Bull Market Faces a 5% Correction But Will Keep Going, Doll SaysBy
Last decline of 3% was Nov. 2016; longest stretch in history
Nuveen chief strategist is buying tech, healthcare, financials
U.S. stocks are set for a correction of 5 percent or more this year after the longest stretch in history without one, said Bob Doll, chief equity strategist at $172-billion Nuveen Asset Management.
The length of time without a significant retreat in the market -- the last decline of 3 percent in the S&P 500 was in November 2016 -- means investors will get nervous when stocks start to fall, but strong fundamentals will prevent a full-blown bear market, Doll said Tuesday in an interview at Bloomberg’s Toronto office.
"People will say, ‘Oh my goodness, should I jump out the window, is the world ending?’" he said. "But the underpinning’s good."
Doll expects real GDP to reach 3 percent this year and nominal GDP to hit 5 percent, the highest in over a decade. He also sees unemployment falling to the lowest level in nearly 50 years as wage growth hits the highest since the Great Recession.
Still, 2018 won’t be able to repeat the "nearly perfect" conditions of 2017, he said. U.S. equity returns will lag earnings growth for the first time in six years, and investors may begin anticipating an economic deceleration in 2019.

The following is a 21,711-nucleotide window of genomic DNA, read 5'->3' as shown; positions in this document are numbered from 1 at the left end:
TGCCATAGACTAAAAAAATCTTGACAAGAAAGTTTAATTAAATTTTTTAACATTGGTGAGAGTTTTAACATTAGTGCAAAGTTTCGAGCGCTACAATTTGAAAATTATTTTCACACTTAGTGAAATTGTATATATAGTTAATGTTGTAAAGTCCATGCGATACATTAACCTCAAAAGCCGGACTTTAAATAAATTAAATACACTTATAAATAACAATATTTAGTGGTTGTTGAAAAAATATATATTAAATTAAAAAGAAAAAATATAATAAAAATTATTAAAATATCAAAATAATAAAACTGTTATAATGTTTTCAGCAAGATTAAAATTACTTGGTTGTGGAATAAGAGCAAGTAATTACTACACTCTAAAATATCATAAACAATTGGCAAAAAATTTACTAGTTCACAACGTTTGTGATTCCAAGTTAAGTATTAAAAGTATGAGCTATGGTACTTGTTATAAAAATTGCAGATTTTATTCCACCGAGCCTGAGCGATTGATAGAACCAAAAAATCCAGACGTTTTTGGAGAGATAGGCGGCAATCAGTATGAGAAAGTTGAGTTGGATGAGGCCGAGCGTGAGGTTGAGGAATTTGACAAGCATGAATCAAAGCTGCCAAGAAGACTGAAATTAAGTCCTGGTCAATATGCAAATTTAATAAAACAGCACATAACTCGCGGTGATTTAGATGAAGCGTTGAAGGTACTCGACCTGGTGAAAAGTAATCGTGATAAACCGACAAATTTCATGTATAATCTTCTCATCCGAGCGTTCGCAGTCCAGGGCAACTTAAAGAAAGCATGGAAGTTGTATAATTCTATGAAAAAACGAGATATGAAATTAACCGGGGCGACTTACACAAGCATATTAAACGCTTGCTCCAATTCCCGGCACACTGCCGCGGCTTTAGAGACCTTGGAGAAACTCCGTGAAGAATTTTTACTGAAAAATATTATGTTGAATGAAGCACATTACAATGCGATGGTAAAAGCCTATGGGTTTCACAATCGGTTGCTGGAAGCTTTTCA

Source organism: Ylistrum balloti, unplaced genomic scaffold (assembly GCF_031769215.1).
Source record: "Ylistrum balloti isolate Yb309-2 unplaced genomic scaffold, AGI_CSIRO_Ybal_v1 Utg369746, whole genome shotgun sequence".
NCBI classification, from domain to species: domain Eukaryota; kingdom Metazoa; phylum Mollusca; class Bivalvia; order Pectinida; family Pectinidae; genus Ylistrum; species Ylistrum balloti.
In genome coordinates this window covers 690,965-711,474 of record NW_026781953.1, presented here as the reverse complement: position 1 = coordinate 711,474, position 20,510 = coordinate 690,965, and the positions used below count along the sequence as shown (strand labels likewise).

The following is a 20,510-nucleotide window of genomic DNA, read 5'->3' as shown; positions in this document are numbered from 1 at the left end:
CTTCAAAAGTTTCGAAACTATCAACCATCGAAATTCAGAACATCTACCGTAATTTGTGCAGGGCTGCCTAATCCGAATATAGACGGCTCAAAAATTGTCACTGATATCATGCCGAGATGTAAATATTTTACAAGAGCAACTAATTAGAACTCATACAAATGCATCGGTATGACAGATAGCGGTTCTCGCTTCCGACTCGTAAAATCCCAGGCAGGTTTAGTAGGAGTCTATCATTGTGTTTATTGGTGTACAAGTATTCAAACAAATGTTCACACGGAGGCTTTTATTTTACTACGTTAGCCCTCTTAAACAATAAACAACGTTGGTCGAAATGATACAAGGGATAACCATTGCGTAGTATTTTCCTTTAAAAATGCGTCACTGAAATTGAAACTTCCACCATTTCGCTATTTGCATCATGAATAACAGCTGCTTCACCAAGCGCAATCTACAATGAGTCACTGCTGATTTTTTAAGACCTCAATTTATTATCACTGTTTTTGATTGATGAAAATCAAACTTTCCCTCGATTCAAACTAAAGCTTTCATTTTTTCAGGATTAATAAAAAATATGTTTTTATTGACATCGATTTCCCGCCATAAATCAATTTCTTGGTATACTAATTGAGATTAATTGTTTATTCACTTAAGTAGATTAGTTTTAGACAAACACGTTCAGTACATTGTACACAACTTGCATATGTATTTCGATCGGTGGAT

Doll is "significantly underweight" fixed income and is investing in technology, health care and financials. He described himself as "pretty ho-hum" on energy even as oil prices rise above $64 a barrel.
"I think this price will invite more shale production and might invoke some OPEC cheating," he said.
Doll manages the Nuveen Large Cap Core Fund and is also sub-adviser for the Evolve Active US Core Equity ETF, traded on the Toronto Stock Exchange.
The fund is more than 300 basis points ahead of its benchmark, the Russell 1000 Index, year-to-date. Its top five holdings are Microsoft Corp., Apple Inc., Cisco Systems Inc., Visa Inc. and UnitedHealth Group Inc.
Nuveen is part of the Teachers Insurance & Annuity Association of America (TIAA), which has $948 billion of assets under management.